Tuesday, April 22, 2008

There's A Surprise In Them Thar Woods

Out of all my experiences with wildlife, one will forever remain etched in my memory. My first full day in Fort Smith, Northwest Territories was memorable not only as the start of my northern teaching but also for a chance encounter I had in the woods on the edge of the community. One of the first things I wanted to do in Fort Smith was to hike down to the Slave River to see the rapids there (interestingly known as the Rapids of the Drowned) as well as the pelicans. So with this in mind, I left the road at the top of the river valley and confidently strolled down a marked trail and into the woods. I could already hear the rushing river below me and was able to catch glimpses of both it the pelicans though breaks in the trees off to my left.

What I should have done was look to my right. Eventually, as I rounded a bend in the trail, I did. I saw a small bush about 30-40 feet away that looked a bit out of place. A few more paces on and I realized why. Poking around a shrub at the base of a small tree, was a brown bear. Like a deer in the headlights, I froze instantly.

I'm not sure how long I stood there. All sound around me seemed to die away and for a few moments, I was aware of only myself and this bear. The world fell silent for me. (Though I'm sure I may have uttered an expletive to myself under my breath.) I found myself thinking back on all the friendly advice I had been given prior to my arrival on what to do if you have a bear encounter. Advice I was now trying desperately to recall. What should I do? Wave my arms over my head? Stop, drop and roll?? Run around in a circle and scream in a girlish manner???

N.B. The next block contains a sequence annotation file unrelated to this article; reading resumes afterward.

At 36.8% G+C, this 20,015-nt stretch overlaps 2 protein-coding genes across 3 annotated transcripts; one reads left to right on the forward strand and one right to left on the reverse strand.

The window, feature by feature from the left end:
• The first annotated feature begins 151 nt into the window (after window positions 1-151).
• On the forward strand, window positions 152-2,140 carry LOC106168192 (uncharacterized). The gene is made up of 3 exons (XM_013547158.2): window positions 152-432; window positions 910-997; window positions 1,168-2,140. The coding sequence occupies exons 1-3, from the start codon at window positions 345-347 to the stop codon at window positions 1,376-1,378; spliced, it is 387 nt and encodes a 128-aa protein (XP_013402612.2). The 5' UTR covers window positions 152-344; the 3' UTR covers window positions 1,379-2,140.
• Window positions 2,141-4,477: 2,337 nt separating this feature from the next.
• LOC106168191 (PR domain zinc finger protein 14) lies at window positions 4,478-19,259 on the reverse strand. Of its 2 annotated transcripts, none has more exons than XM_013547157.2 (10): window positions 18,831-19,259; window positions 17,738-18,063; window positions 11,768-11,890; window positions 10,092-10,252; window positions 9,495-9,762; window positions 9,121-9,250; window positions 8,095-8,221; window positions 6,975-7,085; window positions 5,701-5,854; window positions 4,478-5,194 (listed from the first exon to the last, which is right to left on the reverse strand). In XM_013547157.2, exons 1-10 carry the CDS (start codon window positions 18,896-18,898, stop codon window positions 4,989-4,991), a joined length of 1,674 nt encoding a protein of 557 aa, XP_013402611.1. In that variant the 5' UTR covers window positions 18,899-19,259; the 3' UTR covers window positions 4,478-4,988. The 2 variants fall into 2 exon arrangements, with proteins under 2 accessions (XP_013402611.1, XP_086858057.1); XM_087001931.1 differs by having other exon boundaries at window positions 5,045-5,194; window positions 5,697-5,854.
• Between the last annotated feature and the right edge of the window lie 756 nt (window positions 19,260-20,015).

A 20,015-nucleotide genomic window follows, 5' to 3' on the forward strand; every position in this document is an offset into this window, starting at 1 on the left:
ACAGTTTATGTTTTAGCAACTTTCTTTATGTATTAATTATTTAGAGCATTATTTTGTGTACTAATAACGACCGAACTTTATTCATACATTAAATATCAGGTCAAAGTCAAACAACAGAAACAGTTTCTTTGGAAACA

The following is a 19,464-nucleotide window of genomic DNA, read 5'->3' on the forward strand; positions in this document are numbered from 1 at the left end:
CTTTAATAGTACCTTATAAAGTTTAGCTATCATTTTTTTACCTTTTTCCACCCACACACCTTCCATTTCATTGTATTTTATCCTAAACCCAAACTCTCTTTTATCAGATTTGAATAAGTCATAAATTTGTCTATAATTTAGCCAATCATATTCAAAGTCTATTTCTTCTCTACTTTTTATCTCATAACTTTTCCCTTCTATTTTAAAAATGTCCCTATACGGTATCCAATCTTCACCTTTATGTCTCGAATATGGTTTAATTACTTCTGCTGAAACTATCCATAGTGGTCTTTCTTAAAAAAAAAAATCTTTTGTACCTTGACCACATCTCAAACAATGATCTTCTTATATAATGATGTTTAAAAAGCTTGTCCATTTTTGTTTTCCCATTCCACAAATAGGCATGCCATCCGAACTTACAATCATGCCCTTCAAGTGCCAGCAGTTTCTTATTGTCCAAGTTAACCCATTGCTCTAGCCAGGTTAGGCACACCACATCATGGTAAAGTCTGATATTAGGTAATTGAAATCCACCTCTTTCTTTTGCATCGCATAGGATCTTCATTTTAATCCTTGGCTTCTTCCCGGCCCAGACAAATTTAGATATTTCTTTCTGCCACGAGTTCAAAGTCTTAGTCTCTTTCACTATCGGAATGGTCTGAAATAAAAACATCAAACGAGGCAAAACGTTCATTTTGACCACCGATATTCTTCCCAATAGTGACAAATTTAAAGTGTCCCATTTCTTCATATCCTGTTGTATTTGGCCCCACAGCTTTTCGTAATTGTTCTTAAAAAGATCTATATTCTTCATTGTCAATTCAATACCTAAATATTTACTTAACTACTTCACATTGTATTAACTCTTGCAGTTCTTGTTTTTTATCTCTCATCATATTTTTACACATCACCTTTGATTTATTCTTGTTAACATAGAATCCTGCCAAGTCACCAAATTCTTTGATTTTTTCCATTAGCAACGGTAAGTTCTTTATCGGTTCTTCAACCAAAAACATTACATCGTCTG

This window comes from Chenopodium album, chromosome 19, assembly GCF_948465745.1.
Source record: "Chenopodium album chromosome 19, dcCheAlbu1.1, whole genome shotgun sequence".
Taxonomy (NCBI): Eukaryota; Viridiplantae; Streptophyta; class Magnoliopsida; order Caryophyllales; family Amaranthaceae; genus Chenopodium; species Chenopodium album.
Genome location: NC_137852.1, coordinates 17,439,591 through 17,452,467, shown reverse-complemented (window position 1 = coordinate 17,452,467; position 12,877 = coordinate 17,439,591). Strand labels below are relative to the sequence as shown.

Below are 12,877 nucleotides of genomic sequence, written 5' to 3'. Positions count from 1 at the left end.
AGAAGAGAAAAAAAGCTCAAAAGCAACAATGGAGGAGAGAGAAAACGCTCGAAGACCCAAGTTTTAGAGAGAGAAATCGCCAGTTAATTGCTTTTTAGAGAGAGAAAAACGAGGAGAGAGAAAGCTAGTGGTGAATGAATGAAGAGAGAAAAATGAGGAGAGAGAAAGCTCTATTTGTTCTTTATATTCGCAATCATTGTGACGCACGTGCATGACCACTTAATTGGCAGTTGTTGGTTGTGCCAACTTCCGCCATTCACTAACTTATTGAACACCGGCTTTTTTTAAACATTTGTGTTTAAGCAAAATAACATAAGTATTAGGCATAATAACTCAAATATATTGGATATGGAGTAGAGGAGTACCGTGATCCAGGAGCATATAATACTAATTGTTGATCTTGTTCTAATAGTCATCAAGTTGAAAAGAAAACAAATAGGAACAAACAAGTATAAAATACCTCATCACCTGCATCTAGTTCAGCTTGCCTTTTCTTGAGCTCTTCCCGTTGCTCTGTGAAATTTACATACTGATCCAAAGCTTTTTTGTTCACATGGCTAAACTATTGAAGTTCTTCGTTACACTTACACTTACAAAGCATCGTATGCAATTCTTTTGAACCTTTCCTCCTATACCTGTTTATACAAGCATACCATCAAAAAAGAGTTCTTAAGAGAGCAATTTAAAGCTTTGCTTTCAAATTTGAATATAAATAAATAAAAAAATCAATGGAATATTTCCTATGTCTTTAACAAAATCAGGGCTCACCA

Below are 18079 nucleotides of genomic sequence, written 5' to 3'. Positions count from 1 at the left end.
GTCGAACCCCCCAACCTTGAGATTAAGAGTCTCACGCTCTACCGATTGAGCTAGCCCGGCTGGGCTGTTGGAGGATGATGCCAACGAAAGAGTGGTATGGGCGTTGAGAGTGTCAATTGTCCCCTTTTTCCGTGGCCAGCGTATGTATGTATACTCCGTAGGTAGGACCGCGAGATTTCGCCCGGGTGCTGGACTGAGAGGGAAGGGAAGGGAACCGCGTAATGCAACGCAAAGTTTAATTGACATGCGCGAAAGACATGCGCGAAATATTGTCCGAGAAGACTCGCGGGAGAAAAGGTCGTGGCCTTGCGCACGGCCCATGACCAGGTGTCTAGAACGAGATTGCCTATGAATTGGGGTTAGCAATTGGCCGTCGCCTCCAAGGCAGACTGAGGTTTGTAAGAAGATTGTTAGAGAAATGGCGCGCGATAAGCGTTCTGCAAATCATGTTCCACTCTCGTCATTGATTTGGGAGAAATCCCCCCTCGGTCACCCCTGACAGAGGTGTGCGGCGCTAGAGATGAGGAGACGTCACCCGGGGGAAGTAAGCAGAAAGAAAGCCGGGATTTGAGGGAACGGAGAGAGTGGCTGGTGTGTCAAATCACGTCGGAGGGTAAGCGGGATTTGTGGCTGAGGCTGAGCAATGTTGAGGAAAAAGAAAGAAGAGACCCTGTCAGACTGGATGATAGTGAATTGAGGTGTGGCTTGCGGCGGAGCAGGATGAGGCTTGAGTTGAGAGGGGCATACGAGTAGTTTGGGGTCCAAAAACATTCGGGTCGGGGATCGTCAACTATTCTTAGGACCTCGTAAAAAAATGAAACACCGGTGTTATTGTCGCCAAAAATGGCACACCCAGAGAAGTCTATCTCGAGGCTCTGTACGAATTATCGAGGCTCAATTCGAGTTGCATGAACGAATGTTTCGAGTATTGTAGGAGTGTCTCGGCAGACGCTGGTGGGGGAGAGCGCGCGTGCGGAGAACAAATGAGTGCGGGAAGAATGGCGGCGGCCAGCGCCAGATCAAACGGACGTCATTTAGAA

In the end I concluded that backing away slowly while avoiding direct eye contact was my best option to sustain my existence. So that is what I did. Now, backing up for 100 feet in the woods isn't an easy thing when you've spend the past several years a large Ontario city. But somehow, I managed.

The bear really seemed too distracted poking around in the brush to pay me much mind. Which was just fine with me. I don't think it even looked up at my once during the entire episode. At one point I do believe I detected a slight smirk on his face (as bears are wont to do). Doubtless, he was bemused by the sight of a gangly, bug-eyed newbie walking carefully backward along the trail.

Within a couple minutes, I was thankfully back to the safety of town. I was later told by a few folks that bear sightings were a pretty common occurrence along the river valley for that time of year. It was awhile though before I ventured down that trail again. When I did go the next time I was armed to the teeth with a camera. And even tough I never saw that bear again, every little rustle or snap of a branch filled me with a healthy respect for nature and an exhilarating rush.

4 comments:

Rob, Tina and the boys said...

Great story. I can picture the bear pointing and laughing at you with his bear friends as you are walking backwards. :)

Kennie said...

If you go out in the woods today
You're sure of a big surprise.
If you go out in the woods today
You'd better go in disguise.

jennifer of nunablog said...

Very funny...now!

Way Way Up said...

I'll never forget this incident. I'm going to file it under "What the heck were you thinking?"